In the past few weeks, a conflict between Ankara and Baghdad over Turkey’s role in the liberation of Mosul has precipitated an alarming burst of Turkish irredentism. On two separate occasions, President Recep Tayyip Erdogan criticized the Treaty of Lausanne, which created the borders of modern Turkey, for leaving the country too small. He spoke of the country’s interest in the fate of Turkish minorities living beyond these borders, as well as its historic claims to the Iraqi city of Mosul, near which Turkey has a small military base. And, alongside news of Turkish jets bombing Kurdish forces in Syria and engaging in mock dogfights with Greek planes over the Aegean Sea, Turkey’s pro-government media have shown a newfound interest in a series of imprecise, even crudely drawn, maps of Turkey with new and improved borders.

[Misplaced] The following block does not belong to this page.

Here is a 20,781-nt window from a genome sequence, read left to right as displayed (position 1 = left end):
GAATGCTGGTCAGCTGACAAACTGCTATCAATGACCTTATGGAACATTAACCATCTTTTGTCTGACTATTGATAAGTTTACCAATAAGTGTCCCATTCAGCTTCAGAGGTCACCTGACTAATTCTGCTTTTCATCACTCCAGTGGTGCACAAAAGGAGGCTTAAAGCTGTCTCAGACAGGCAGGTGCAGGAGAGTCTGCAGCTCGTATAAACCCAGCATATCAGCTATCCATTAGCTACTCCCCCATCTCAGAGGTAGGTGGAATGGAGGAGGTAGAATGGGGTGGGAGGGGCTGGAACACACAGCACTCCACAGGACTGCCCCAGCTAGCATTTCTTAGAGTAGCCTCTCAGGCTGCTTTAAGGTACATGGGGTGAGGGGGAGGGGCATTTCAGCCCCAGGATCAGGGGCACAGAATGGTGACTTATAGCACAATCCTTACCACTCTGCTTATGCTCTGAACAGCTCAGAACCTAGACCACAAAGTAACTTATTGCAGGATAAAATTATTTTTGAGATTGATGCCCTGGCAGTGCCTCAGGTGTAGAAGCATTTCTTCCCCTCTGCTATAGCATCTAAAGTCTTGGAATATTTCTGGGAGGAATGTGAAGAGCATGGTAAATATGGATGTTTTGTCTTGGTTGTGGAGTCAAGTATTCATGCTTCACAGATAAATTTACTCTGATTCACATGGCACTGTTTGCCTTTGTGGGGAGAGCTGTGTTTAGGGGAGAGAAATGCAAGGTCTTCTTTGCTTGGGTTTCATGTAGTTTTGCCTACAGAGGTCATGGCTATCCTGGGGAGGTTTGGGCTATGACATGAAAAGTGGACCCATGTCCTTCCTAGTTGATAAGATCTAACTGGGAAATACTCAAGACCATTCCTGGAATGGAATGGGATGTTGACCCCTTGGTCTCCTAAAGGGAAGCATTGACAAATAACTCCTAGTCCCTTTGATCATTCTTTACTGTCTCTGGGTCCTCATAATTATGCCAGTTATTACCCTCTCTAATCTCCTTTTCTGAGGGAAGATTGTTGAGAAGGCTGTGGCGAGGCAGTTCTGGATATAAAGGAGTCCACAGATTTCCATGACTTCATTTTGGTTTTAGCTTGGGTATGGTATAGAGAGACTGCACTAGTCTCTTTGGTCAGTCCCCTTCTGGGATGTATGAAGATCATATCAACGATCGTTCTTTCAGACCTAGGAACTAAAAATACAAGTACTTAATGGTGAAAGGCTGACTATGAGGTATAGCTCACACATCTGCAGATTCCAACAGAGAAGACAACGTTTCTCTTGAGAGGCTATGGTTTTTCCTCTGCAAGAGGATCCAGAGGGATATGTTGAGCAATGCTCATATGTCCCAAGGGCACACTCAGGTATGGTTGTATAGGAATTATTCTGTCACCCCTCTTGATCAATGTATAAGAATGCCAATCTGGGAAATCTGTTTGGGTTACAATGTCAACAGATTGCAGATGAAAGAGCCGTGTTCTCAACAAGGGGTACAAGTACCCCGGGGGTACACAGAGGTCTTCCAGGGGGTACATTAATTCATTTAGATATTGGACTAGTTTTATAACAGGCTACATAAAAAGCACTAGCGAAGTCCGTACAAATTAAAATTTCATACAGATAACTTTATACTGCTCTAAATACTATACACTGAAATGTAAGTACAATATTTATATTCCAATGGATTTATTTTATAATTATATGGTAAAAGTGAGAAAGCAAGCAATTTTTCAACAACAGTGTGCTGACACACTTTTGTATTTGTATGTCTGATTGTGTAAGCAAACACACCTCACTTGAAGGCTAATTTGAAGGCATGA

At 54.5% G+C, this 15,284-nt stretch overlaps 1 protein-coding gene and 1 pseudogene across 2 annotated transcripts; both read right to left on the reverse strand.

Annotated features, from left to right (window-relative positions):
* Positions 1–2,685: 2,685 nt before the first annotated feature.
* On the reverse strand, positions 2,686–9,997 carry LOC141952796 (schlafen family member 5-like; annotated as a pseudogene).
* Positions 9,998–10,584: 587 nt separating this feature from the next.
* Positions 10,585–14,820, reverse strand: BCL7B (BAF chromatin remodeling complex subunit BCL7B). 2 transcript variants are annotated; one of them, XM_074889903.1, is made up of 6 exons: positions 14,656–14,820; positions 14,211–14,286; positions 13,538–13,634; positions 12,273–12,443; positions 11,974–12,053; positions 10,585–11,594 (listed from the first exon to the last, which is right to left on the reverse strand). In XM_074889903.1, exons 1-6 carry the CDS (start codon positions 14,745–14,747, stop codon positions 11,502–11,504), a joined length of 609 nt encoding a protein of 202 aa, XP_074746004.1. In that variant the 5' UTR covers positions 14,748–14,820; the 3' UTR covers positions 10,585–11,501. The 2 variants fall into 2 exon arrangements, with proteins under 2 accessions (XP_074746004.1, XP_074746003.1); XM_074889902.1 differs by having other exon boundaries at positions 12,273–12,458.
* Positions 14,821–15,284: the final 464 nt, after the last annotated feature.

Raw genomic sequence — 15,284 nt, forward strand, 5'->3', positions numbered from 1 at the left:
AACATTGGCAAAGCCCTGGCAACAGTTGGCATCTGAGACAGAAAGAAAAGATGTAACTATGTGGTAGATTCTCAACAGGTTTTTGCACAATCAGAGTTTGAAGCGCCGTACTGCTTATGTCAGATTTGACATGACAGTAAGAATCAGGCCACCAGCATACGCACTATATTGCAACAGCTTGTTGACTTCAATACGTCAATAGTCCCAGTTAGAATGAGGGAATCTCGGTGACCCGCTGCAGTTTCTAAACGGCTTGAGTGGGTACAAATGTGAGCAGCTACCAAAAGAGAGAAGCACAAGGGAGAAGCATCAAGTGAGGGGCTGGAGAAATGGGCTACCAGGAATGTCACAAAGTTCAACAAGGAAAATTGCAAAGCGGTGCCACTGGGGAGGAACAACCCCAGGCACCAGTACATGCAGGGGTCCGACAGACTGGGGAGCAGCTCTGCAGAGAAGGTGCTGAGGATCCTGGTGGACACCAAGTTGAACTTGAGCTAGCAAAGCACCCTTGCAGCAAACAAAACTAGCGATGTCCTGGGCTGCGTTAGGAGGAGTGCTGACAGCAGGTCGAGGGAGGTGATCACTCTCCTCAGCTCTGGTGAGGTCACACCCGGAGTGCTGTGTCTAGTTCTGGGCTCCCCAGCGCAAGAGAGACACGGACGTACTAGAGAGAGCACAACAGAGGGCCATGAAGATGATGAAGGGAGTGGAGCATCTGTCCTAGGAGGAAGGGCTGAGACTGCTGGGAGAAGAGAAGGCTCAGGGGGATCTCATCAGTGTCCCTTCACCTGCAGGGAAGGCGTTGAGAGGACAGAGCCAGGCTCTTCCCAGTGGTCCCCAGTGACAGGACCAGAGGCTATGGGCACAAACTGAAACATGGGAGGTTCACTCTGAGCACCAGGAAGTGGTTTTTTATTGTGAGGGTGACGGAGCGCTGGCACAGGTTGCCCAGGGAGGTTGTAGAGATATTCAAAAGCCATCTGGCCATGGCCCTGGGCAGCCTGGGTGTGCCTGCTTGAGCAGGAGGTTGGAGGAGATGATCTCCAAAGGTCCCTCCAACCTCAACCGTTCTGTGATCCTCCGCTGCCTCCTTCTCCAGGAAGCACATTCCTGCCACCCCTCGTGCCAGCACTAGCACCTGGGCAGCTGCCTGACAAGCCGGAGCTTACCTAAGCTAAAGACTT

Read the Full Article: Source – Foreign Policy
Time For Truth: (Foreign Policy) – Turkey’s New Maps Are Reclaiming the Ottoman Empire

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Turkey would not look positively on Syrian forces hostile to Ankara moving to the west of the Euphrates, Prime Minister Ahmet Davutoglu said on Monday, after a U.S.-backed alliance of Kurds and Arab rebels took a dam on the river from Islamic State.

Turkey has long opposed advances by Syrian Kurdish forces for fear this will lead to the creation of a Kurdish state on its border which in turn might encourage its own Kurdish minority.

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At least 95 people have been killed and around 250 wounded in the deadliest terror attack in Turkey’s history after two explosions targeted a peace rally in the centre of the capital.

Twin explosions outside Ankara’s main train station on Saturday morning targeted hundreds of people who had gathered to protest against violence between authorities and the Kurdish militant group, the PKK.

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